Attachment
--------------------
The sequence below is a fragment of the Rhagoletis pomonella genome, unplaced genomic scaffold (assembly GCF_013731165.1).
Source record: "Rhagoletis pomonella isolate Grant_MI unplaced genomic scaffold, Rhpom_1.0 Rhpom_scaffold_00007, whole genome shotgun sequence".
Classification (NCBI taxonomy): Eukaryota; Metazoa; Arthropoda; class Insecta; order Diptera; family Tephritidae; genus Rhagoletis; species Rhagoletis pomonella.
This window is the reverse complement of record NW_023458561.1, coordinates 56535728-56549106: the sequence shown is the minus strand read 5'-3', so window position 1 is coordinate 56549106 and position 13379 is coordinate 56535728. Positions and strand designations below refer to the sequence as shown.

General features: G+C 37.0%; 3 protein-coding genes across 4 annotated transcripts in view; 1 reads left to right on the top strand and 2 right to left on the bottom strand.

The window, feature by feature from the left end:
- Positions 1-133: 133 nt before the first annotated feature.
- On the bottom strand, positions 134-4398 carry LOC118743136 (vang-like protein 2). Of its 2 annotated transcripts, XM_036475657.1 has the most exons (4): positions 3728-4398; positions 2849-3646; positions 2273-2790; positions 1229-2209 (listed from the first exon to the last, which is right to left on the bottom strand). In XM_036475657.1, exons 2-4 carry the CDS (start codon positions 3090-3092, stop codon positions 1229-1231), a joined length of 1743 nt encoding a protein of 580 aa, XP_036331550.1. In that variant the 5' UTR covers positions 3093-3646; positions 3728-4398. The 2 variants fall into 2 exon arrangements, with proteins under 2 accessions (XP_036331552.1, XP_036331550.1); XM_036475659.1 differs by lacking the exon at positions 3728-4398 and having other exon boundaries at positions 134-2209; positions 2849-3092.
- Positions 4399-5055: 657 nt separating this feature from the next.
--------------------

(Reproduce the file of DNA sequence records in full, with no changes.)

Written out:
The sequence below is a fragment of the Rhagoletis pomonella genome, unplaced genomic scaffold (assembly GCF_013731165.1).
Source record: "Rhagoletis pomonella isolate Grant_MI unplaced genomic scaffold, Rhpom_1.0 Rhpom_scaffold_00007, whole genome shotgun sequence".
Classification (NCBI taxonomy): Eukaryota; Metazoa; Arthropoda; class Insecta; order Diptera; family Tephritidae; genus Rhagoletis; species Rhagoletis pomonella.
This window is the reverse complement of record NW_023458561.1, coordinates 56535728-56549106: the sequence shown is the minus strand read 5'-3', so window position 1 is coordinate 56549106 and position 13379 is coordinate 56535728. Positions and strand designations below refer to the sequence as shown.

General features: G+C 37.0%; 3 protein-coding genes across 4 annotated transcripts in view; 1 reads left to right on the top strand and 2 right to left on the bottom strand.

The window, feature by feature from the left end:
- Positions 1-133: 133 nt before the first annotated feature.
- On the bottom strand, positions 134-4398 carry LOC118743136 (vang-like protein 2). Of its 2 annotated transcripts, XM_036475657.1 has the most exons (4): positions 3728-4398; positions 2849-3646; positions 2273-2790; positions 1229-2209 (listed from the first exon to the last, which is right to left on the bottom strand). In XM_036475657.1, exons 2-4 carry the CDS (start codon positions 3090-3092, stop codon positions 1229-1231), a joined length of 1743 nt encoding a protein of 580 aa, XP_036331550.1. In that variant the 5' UTR covers positions 3093-3646; positions 3728-4398. The 2 variants fall into 2 exon arrangements, with proteins under 2 accessions (XP_036331552.1, XP_036331550.1); XM_036475659.1 differs by lacking the exon at positions 3728-4398 and having other exon boundaries at positions 134-2209; positions 2849-3092.
- Positions 4399-5055: 657 nt separating this feature from the next.